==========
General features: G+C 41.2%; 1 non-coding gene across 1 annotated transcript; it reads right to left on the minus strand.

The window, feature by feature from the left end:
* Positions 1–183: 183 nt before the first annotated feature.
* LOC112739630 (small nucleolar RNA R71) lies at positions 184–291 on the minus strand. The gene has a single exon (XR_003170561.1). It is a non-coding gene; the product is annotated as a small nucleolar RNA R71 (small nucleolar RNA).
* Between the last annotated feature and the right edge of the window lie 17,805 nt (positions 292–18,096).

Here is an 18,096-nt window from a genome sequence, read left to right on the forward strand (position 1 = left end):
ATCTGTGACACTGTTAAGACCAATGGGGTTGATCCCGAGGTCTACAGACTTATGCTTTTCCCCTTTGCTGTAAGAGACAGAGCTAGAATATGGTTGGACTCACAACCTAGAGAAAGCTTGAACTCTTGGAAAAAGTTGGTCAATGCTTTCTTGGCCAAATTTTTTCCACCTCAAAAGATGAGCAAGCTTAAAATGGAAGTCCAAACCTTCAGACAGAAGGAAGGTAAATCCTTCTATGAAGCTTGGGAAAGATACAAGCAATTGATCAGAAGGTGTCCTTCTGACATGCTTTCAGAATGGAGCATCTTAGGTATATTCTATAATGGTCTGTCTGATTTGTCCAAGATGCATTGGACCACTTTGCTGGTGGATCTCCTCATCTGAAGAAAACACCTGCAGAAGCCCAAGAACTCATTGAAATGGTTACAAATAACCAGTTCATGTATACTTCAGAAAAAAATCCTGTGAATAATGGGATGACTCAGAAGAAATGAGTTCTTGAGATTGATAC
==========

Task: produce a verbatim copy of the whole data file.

General features: G+C 41.2%; 1 non-coding gene across 1 annotated transcript; it reads right to left on the minus strand.

The window, feature by feature from the left end:
* Positions 1–183: 183 nt before the first annotated feature.
* LOC112739630 (small nucleolar RNA R71) lies at positions 184–291 on the minus strand. The gene has a single exon (XR_003170561.1). It is a non-coding gene; the product is annotated as a small nucleolar RNA R71 (small nucleolar RNA).
* Between the last annotated feature and the right edge of the window lie 17,805 nt (positions 292–18,096).

Here is an 18,096-nt window from a genome sequence, read left to right on the forward strand (position 1 = left end):
ATCTGTGACACTGTTAAGACCAATGGGGTTGATCCCGAGGTCTACAGACTTATGCTTTTCCCCTTTGCTGTAAGAGACAGAGCTAGAATATGGTTGGACTCACAACCTAGAGAAAGCTTGAACTCTTGGAAAAAGTTGGTCAATGCTTTCTTGGCCAAATTTTTTCCACCTCAAAAGATGAGCAAGCTTAAAATGGAAGTCCAAACCTTCAGACAGAAGGAAGGTAAATCCTTCTATGAAGCTTGGGAAAGATACAAGCAATTGATCAGAAGGTGTCCTTCTGACATGCTTTCAGAATGGAGCATCTTAGGTATATTCTATAATGGTCTGTCTGATTTGTCCAAGATGCATTGGACCACTTTGCTGGTGGATCTCCTCATCTGAAGAAAACACCTGCAGAAGCCCAAGAACTCATTGAAATGGTTACAAATAACCAGTTCATGTATACTTCAGAAAAAAATCCTGTGAATAATGGGATGACTCAGAAGAAATGAGTTCTTGAGATTGATAC